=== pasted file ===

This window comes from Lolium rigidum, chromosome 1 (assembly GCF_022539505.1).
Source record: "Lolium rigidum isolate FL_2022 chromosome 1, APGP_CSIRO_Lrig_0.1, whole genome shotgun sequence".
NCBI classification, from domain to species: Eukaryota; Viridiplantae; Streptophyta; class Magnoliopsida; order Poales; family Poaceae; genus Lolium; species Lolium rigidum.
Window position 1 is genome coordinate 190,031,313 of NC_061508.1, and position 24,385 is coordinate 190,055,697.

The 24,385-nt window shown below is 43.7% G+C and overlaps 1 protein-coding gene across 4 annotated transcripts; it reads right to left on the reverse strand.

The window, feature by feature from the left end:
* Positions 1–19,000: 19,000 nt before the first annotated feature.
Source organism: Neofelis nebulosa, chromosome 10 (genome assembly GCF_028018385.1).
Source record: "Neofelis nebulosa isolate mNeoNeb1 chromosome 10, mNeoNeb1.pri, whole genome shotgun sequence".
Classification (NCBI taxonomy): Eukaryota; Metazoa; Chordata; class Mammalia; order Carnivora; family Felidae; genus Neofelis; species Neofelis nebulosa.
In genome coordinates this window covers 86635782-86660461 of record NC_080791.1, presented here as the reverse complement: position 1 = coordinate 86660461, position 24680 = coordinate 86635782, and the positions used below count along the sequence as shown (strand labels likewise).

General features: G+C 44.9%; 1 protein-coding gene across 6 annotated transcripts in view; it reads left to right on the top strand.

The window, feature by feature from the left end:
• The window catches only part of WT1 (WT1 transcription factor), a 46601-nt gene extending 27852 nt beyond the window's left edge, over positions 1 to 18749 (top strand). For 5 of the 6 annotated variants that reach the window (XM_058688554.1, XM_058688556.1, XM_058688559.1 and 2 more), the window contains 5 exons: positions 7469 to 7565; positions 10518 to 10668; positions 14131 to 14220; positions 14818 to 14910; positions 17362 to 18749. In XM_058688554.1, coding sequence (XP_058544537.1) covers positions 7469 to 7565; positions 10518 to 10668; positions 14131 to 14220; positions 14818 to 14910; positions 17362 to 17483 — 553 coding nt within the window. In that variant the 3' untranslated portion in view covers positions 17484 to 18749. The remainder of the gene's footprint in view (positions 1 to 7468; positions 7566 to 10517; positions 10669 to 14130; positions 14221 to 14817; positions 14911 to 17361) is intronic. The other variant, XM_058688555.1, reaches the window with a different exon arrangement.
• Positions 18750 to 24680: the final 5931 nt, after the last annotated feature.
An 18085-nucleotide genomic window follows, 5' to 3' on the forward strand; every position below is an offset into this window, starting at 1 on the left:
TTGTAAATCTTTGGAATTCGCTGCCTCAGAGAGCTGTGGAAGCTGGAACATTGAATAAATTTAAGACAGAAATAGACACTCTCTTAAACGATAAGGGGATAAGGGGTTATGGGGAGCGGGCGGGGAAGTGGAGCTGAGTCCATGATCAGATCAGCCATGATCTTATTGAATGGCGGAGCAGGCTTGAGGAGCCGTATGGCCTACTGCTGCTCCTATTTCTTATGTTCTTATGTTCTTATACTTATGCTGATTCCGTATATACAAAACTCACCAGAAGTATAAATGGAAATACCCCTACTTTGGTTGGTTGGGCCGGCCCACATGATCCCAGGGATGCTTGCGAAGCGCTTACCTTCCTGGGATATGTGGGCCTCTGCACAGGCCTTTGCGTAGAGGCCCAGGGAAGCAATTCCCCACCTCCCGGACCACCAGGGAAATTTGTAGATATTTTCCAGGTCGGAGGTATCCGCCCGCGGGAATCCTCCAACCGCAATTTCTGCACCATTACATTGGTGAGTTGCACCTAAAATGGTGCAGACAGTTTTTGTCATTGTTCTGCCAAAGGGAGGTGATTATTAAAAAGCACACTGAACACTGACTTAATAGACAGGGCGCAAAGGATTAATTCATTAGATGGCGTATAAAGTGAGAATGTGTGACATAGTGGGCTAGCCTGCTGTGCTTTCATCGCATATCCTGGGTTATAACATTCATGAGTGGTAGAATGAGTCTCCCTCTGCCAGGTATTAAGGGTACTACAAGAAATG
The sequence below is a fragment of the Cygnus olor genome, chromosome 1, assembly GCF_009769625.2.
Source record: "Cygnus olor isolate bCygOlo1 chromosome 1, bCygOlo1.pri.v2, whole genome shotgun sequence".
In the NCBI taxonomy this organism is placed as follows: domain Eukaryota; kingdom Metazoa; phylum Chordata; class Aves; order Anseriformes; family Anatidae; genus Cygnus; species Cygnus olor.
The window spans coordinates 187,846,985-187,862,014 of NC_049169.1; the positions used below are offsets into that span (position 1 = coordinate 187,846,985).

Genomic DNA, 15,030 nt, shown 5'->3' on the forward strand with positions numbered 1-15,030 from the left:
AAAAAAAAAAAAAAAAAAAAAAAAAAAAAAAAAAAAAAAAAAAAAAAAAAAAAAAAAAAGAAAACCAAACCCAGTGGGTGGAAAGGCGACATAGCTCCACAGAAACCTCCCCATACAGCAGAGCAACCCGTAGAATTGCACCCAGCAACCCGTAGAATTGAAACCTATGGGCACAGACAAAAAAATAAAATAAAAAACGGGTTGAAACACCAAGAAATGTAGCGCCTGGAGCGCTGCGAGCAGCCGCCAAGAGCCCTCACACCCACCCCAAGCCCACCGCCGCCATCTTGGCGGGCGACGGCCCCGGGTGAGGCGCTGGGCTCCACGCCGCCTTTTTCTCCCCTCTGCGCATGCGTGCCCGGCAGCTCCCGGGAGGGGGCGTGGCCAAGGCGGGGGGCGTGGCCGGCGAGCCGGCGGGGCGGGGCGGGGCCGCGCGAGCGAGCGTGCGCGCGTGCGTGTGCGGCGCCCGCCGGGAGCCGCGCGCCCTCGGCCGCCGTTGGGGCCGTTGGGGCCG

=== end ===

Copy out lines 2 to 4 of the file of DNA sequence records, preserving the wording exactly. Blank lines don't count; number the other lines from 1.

Source record: "Lolium rigidum isolate FL_2022 chromosome 1, APGP_CSIRO_Lrig_0.1, whole genome shotgun sequence".
NCBI classification, from domain to species: Eukaryota; Viridiplantae; Streptophyta; class Magnoliopsida; order Poales; family Poaceae; genus Lolium; species Lolium rigidum.
Window position 1 is genome coordinate 190,031,313 of NC_061508.1, and position 24,385 is coordinate 190,055,697.